So guess who met Sunday? Seattle won the battle of hard-luck losers as Dave Krieg came back to lead the Seahawks to a 27-7 victory.


Houston quarterback Warren Moon on the Oilers' 17-13 victory over Miami, a game with nine turnovers: "When it gets ugly, this team is known for losing. But today we found a way to win. That's the mark of a good team."

Pittsburgh tackle Tunch Ilkin on 27-7 loss to Seattle: "I hope we learn from this and get mad and upset and angry. We just can't sit here and say, 'Oh, woe is us.' We've had some bad games in the 12 years I've been here ... and this is one of the worst."

New York Jet Coach Bruce Coslet on his team's progress: "A 4-4 record is better than 0-8. I can't say I'm not pleased, but I'm just not satisfied."

And Miami Coach Don Shula on the same subject: "I thought this game was crucial. I thought we had to come out 4-4. We didn't, and now we just have to put it together ... until somebody says we're mathematically eliminated."

Detroit quarterback Rodney Peete: "We're not going to get any real respect until we can beat the San Franciscos and Washingtons."

Denver quarterback John Elway on his 71-yard pass play to Mark Jackson, when he threw the ball about 60 yards: "I can't remember when I've thrown it that hard."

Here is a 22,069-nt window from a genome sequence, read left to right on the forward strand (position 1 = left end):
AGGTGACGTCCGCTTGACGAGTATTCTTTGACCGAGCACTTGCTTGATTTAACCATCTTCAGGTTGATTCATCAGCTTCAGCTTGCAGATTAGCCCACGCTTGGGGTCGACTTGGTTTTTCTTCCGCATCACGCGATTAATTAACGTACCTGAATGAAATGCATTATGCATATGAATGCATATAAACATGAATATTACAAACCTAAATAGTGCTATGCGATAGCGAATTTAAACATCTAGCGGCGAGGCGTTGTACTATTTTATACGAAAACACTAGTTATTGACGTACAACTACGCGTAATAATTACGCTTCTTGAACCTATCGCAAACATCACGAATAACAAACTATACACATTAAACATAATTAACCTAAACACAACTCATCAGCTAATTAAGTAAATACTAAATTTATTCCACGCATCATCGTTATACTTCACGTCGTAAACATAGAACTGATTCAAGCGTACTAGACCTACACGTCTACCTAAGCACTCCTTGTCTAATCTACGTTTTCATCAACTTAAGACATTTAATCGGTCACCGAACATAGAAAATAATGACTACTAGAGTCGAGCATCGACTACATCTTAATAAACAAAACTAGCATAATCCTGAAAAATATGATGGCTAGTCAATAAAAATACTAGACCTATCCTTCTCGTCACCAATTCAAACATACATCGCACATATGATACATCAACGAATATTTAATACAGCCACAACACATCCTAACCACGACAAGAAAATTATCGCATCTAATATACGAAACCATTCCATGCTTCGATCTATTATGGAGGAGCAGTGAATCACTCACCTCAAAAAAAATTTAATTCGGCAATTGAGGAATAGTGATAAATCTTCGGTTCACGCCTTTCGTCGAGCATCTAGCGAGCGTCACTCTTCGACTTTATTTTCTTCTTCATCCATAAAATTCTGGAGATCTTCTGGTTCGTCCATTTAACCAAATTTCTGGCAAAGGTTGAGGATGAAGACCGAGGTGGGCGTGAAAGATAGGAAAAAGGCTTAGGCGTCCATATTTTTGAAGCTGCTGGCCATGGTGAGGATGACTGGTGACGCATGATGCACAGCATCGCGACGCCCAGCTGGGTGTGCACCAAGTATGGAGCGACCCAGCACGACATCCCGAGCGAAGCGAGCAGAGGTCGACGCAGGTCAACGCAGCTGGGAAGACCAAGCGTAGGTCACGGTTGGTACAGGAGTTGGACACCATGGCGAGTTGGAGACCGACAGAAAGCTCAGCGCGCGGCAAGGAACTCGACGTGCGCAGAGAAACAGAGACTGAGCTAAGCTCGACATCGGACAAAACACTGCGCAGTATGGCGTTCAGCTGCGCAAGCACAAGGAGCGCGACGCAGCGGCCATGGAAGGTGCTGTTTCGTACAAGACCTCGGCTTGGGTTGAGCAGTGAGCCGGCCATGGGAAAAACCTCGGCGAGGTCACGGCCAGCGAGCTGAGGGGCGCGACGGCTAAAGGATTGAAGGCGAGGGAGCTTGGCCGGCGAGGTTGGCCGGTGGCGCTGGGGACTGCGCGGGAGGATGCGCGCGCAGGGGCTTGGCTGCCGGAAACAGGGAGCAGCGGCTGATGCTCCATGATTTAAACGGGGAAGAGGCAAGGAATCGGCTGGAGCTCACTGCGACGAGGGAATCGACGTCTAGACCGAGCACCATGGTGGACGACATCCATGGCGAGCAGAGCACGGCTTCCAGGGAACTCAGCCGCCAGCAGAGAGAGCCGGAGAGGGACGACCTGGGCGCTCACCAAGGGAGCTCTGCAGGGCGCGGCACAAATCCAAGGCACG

Time: 6 p.m.

TV: Channel 7

"We might just be a Cinderella team, but we've got to turn it around almost immediately in order for us to have some kind of Cinderella story," Bengal Coach Sam Wyche said.

Unfortunately for Wyche, his team has played more like pumpkins this season.

However, a victory in a stadium where the Bills have won 14 in a row would keep the Bengals' fairy-tale hopes alive and also provide them with a morale booster.

"If we were playing a team with a losing record, if this was a battle of Cincinnati and Indianapolis, I don't think the win would be as significant for either team," Boomer Esiason said.

"But if you can go into Buffalo and can win up there in a place where not very many teams have won the past couple of years, then all of a sudden you start getting a little bit of the confidence back in yourself and your team," he said. "The city kind of says, 'Heh, they're not a bad club.' "

Let's give the city some credit. The Bengals have the NFL's worst-ranked defense. They have given up 171 points, only five fewer than the Colts, who have played one more game.

The Bills, however, are not without their troubles on defense, exposed by Kansas City on Monday night two weeks ago. Buffalo, which has an NFL-low average possession time of 24:05, has given up a league-high 2,334 yards.

With All-Pro defensive end Bruce Smith and nose tackle Jeff Wright out with knee injuries, teams with power running games have controlled the line of scrimmage against Buffalo.

"Both defenses have had their moments in terms of giving up big plays and giving up lots of yards," Esiason said. "The difference I see is obviously Jim Kelly and the offense of Buffalo have been just unstoppable."

Did Coach Marv Levy say anything to his team about the 33-6 loss to the Chiefs two weeks ago?

"I talked to our players about a lot of things," Levy said. "That may have been one of them."